If the author is exploring a novel topic, keyword searching will be more effective. Non-legal literature should be consulted as appropriate (if the author is drawing on economic, business, philosophy, etc.)
Depth/nuance in a well established area
If the author is seeking to expand scholarship in a well established area, keyword searching will be less effective, and the editor will need rely more on skimming the relevant literature to determine where and how this author's article fits into the literature. Consulting with the journal's academic/ practicing advisors will be particularly helpful in these instances.
Hopefully, the editor conducting the preemption check has some familiarity with the topic of the article. If you are the lucky editor needing to do a preemption search for an article in an area in which you know nothing, you will need to spend some time gaining basic familiarity with your topic.
- American Jurisprudence 2d (AmJur) -- South Reading Room, LexisAdvance (Browse Sources for "american jurisprudence"), WestlawNext (Search for "american jurisprudence")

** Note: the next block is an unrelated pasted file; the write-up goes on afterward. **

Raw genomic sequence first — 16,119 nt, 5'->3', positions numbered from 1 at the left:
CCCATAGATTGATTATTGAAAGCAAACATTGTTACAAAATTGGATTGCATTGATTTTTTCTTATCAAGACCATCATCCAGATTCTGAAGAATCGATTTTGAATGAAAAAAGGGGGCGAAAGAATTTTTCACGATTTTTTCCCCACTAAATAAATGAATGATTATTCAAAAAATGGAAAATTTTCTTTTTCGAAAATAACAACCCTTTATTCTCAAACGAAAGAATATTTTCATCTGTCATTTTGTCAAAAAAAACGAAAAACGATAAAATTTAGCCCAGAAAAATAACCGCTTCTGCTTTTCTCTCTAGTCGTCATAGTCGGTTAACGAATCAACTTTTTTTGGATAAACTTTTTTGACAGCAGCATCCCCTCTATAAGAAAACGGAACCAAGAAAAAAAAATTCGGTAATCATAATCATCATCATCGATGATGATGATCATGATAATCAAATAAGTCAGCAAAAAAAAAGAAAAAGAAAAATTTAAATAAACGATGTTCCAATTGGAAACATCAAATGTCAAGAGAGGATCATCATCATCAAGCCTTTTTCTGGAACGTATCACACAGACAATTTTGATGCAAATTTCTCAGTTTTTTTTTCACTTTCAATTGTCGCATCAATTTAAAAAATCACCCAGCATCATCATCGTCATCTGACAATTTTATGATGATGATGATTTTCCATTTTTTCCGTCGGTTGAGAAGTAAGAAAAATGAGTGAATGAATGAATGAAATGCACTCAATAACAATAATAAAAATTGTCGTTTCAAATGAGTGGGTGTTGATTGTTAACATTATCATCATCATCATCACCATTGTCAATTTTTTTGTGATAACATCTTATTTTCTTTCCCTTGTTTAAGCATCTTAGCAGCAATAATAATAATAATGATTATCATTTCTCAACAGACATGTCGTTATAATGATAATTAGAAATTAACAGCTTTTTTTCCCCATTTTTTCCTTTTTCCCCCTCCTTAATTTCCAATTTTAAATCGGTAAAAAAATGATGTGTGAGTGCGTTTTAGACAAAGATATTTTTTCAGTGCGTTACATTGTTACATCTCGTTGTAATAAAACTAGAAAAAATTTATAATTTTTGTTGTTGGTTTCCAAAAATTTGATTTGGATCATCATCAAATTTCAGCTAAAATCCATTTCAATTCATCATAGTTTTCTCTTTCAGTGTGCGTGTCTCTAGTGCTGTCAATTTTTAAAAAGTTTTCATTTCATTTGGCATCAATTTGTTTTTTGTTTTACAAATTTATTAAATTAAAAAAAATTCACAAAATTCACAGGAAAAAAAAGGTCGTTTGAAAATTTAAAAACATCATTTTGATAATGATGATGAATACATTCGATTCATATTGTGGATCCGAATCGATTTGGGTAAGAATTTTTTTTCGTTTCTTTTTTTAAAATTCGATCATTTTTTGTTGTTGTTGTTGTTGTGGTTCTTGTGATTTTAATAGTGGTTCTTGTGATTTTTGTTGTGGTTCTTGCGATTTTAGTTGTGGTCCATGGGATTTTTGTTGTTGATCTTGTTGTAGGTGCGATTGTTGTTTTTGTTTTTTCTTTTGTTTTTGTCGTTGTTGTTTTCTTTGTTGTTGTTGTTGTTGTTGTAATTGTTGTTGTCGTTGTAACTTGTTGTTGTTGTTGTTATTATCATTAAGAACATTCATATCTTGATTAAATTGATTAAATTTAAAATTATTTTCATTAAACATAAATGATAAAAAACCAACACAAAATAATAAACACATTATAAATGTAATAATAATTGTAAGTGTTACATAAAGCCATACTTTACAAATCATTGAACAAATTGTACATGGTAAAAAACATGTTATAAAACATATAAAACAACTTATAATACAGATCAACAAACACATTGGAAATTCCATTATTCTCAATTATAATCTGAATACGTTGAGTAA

- American Law Reports (ALR) -- Various locations, LexisAdvance (Browse Sources for "american law reports"), WestlawNext (Search for "american law reports")
- Topical treatises -- Search LawCat and other library catalogs for keywords and subject headings). Look first for treatises held in the Reserve Collection.
Author's previous publications:
Take a quick look at your author's previous publications, especially those from recent years. The author's CV can provide a comprehensive list of previous works depending on when it was last updated. Search for additional books and articles by your author.
Books on topic:
While you are in LawCat and WorldCat, conduct subject searches on your article's topic. You will want to be aware of books or chapters in books covering the same ground. Be aware that you may need to broaden your subject search from what you would use if searching an article database.
Legal periodical indexes: